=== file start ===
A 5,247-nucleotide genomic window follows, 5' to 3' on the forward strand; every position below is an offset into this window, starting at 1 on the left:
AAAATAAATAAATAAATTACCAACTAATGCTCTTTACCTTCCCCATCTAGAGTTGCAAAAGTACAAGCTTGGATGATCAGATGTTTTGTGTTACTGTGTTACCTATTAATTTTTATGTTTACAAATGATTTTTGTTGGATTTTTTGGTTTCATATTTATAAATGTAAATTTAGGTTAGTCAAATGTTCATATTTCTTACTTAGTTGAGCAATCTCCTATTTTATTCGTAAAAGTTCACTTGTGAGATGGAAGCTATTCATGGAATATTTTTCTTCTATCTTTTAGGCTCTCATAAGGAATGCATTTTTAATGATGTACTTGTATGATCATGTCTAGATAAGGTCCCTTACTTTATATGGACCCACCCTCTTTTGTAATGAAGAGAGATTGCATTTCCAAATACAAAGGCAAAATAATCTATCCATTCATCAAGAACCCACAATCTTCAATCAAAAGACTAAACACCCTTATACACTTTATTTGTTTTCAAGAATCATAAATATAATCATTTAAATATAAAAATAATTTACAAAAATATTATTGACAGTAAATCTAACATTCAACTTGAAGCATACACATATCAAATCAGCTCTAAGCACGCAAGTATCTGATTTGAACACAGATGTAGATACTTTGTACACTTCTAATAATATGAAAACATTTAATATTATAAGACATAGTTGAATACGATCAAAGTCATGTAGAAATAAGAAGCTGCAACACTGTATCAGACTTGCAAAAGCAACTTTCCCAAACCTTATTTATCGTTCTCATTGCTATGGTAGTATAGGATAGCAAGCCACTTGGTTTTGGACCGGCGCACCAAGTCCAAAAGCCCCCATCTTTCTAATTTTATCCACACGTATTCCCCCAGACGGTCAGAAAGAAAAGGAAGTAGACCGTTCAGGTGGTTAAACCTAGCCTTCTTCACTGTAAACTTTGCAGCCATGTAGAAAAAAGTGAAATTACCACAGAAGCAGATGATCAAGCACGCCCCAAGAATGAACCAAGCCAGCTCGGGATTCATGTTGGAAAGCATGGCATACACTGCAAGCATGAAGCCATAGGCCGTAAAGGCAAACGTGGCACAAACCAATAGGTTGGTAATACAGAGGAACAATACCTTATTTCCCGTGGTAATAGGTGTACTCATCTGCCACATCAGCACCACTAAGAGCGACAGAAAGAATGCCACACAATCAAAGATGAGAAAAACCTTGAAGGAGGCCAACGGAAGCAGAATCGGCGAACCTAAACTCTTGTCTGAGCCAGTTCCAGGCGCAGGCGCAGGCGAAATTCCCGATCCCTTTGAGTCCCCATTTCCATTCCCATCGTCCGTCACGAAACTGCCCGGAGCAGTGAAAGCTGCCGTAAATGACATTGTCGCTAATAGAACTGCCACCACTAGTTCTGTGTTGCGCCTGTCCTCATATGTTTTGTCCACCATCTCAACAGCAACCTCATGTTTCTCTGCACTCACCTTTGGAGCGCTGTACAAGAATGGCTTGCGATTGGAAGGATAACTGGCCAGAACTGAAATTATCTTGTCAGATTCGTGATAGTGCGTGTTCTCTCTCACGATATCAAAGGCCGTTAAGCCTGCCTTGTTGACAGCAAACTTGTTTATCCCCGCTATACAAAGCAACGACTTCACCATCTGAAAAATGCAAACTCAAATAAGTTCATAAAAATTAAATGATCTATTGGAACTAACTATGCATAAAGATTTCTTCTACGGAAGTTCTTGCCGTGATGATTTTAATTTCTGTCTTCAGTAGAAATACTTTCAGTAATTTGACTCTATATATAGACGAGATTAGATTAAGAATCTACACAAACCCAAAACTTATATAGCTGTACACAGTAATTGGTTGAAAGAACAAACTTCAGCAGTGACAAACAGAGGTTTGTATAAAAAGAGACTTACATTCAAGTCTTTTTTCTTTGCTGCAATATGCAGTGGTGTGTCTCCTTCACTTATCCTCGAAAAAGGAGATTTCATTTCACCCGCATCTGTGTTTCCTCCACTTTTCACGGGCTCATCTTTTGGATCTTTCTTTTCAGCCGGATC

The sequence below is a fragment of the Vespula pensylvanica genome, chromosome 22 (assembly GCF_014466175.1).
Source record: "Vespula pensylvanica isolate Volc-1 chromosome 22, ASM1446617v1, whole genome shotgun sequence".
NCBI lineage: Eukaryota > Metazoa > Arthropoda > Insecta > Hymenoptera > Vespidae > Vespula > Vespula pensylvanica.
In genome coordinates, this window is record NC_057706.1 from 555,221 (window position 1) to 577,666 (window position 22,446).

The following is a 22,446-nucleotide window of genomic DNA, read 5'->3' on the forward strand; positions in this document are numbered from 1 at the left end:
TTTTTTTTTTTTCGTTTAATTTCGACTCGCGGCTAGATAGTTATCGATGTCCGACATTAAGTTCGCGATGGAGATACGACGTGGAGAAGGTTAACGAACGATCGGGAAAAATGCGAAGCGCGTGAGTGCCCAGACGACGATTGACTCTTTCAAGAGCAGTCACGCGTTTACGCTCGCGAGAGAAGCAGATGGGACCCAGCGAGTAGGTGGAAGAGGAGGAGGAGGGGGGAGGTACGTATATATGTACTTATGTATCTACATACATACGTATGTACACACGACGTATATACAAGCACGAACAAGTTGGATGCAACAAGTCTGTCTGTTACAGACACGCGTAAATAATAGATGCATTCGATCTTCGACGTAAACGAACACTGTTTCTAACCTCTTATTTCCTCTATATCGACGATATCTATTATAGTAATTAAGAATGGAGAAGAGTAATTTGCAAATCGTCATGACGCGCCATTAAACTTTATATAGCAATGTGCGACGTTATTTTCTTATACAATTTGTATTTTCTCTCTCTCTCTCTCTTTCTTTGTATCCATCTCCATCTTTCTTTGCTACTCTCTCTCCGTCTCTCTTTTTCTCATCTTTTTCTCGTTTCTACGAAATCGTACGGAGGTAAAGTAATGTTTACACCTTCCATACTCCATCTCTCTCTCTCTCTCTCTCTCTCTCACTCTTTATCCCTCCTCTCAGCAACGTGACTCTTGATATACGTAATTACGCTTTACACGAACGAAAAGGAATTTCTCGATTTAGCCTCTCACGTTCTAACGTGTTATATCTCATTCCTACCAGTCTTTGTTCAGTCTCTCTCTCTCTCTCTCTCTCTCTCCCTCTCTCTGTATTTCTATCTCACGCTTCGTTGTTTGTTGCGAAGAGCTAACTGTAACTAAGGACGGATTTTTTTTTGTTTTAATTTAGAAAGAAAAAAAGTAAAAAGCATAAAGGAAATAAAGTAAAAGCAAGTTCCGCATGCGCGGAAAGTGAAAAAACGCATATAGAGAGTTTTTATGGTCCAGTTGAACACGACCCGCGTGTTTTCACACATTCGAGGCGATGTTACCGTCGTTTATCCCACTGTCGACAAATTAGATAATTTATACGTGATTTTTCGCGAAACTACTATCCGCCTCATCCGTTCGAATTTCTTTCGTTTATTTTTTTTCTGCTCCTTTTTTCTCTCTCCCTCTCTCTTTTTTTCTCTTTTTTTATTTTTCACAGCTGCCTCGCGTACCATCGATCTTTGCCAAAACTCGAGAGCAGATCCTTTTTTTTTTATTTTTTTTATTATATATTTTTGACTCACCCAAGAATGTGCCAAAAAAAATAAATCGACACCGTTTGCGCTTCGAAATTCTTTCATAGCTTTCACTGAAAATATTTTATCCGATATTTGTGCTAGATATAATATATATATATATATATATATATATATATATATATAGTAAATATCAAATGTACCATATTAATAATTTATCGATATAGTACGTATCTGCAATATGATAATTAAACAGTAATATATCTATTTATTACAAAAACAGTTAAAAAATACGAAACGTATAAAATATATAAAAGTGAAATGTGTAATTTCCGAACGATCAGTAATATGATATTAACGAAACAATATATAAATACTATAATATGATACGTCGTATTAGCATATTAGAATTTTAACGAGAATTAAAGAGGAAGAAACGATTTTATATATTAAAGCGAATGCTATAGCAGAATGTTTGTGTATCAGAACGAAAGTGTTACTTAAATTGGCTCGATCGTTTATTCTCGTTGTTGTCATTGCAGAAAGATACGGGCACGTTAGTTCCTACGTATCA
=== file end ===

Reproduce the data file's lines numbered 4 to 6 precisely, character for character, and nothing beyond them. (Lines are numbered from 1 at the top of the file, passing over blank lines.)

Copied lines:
Source record: "Vespula pensylvanica isolate Volc-1 chromosome 22, ASM1446617v1, whole genome shotgun sequence".
NCBI lineage: Eukaryota > Metazoa > Arthropoda > Insecta > Hymenoptera > Vespidae > Vespula > Vespula pensylvanica.
In genome coordinates, this window is record NC_057706.1 from 555,221 (window position 1) to 577,666 (window position 22,446).